How to make a composite key to be unique? How to make a composite key to be unique? sql sql

How to make a composite key to be unique?

Don't mix the concepts of unique keys and primary keys. You can very well add a unique key spanning the three columns grades, subgrade and class_id. That way, no two rows could have the same values for these three columns. As you write that you don't want to have these three as a composite primary key, I'm not sure whether a composite unique supplemental key would be any better. If not, you'll have to clarify when composite keys are acceptable.

To create a unique key, you can use the following SQL statement:

ALTER TABLE students ADD UNIQUE gsc (grades, subgrade, class_id);

The word gsc there is just a name I made up from the initials of the key columns; use whatever name you want, as it hardly matters unless you want to identify the key in some EXPLAIN output or similar.

I'm not totally clear on why you want what you have described, but I would look at the model in the following way...

You have Students
- They are distinct entities, not a composite of other entities
- They have their own properties; name, date of birth, etc

You have classes
- These are groups of students
- Each accademic year the same "class" has different students in it
- They also have their own properties; grade, sub-grade, etc

You have an extra property in your model that I would not normally use
- If a class has 20 students, each of them is identified with a secondary id from 1 to 20

This would give me the following Dimension tables

Student                  Class                     Grade              SubGrade-----------------------  ------------------------  -----------------  -----------------id          INT PK       id           INT PK       id    INT PK       id    INT PKfirst_name  VARCHAR(45)  name         VARCHAR(45)  name  VARCHAR(45)  name  VARCHAR(45)last_name   VARCHAR(45)  grade_id     INT FK       desc  VARCHAR(45)  desc  VARCHAR(45)etc, etc                 subgrade_id  INT FK       etc, etc           etc, etc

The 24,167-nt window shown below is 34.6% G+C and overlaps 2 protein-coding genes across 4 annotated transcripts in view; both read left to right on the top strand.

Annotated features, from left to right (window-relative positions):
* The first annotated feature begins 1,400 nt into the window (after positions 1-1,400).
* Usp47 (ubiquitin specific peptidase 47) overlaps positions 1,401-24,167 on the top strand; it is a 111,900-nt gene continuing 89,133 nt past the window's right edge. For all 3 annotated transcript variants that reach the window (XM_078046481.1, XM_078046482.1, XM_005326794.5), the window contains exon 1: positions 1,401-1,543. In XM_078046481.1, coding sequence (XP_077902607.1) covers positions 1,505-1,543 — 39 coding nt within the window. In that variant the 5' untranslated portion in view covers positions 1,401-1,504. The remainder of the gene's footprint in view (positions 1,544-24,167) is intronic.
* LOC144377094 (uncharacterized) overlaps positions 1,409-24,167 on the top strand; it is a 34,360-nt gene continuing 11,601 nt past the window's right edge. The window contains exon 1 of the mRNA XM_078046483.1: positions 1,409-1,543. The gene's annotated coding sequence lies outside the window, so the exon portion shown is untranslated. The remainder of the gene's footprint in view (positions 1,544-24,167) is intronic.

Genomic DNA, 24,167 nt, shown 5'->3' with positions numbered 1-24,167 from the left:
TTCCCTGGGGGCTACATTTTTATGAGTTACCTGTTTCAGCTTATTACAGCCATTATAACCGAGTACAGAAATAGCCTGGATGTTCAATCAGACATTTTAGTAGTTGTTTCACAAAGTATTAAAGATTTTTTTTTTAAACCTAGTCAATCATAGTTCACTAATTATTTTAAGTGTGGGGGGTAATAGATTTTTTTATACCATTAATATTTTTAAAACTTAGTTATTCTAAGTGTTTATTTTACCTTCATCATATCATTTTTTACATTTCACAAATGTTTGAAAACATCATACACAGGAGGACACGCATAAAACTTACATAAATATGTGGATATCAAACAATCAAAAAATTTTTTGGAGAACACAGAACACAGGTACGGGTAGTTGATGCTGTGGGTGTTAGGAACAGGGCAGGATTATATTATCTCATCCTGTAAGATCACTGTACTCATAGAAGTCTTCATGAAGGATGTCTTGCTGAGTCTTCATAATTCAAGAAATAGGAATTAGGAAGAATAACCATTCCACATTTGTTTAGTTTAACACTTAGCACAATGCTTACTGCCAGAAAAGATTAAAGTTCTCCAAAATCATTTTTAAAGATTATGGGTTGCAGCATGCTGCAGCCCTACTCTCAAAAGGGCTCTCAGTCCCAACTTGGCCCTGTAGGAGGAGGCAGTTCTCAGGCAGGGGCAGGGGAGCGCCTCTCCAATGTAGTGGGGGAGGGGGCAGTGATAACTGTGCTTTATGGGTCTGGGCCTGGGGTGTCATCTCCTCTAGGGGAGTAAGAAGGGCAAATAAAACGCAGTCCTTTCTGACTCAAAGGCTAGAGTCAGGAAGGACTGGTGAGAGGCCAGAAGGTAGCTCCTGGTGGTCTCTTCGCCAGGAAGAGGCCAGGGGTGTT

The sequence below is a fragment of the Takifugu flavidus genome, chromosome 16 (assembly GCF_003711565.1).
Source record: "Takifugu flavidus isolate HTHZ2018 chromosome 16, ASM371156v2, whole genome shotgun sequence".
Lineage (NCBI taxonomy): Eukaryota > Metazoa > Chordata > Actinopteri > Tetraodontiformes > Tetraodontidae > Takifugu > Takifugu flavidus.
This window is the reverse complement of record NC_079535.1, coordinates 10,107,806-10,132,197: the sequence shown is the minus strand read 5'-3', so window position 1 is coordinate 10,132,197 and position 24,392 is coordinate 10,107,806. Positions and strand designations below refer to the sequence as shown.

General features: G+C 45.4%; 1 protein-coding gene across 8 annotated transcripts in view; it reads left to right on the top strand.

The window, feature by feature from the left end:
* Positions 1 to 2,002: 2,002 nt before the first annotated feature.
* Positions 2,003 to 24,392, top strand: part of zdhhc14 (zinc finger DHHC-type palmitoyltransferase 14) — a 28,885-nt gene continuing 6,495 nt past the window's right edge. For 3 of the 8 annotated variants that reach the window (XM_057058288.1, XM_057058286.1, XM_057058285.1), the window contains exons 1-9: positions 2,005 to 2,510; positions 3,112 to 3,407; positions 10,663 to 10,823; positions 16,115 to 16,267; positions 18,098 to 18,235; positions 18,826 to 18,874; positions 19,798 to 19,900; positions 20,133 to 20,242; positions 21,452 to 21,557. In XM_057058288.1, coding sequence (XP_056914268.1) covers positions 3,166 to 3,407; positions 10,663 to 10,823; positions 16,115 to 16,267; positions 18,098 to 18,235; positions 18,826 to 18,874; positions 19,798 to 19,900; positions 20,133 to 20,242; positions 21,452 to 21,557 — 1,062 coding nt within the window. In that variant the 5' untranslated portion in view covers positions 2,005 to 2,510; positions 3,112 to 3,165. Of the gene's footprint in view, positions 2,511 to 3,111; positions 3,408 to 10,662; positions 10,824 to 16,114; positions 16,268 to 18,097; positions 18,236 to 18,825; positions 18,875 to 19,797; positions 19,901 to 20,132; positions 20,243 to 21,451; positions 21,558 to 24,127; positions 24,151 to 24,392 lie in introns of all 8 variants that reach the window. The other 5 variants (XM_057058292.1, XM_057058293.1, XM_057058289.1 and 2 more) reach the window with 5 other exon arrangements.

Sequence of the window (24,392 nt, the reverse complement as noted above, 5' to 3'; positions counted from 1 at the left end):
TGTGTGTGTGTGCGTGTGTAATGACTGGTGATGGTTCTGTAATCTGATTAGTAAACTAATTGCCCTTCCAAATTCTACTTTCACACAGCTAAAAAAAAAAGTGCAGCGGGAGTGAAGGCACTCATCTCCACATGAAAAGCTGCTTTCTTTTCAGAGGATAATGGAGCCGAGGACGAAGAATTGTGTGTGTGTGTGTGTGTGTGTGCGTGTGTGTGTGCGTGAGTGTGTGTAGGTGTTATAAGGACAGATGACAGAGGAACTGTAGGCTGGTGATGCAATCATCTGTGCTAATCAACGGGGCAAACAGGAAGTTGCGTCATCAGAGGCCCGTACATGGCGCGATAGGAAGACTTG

The Class table would have a unique constraint on (grade_id, subgrade_id) so that only one class could ever be 7b.

Then you need to relate the students to their classes using a fact table...

Class_Membership-----------------------id               INT PKstudent_id       INT FKclass_id         INT FKacademic_year    INT

If a student should only ever be in one class in any academic year, you would put a unique constraint on (student_id, academic_year).

Alternatively, you could have the academic year in the Class table. This would mean that you would have the same class repeated for every year, but that in some years class 7g may not exist (as there are less students that year, for example).

Equally, you could have students who move from 7b to 7c mid-year. In which case the Class_Membership table could have a start_date field and possibly an end_date field.

None of that, however, directly creates the id_class field (1-20 for a class with 20 students). Personally I would not have such a field, the id field from the Class_Membership table can serve most of the same functionality, and probably additional functionality. Where it is necessary, however, you could simply add it to the Class_Membership table...

Class_Membership-----------------------id               INT PKstudent_id       INT FKclass_id         INT FKacademic_year    INTclass_member_id  INT

Then you could also have a unique constraint on (academic_year, class_id, class_member_id).

There is quite a lot of flexibility here, depending on your exact real-world-model and your particular needs. But hopefully this example is a good start for you; Dimension tables listing Entities, and a Fact table (or tables) relating these entities together and/or further describing the Entities.

alter table <TableName> add constraint <ConstraintName> unique(<col1>, <col2>)Modified the answer due to syntax mistakes. Mentioned above is correct.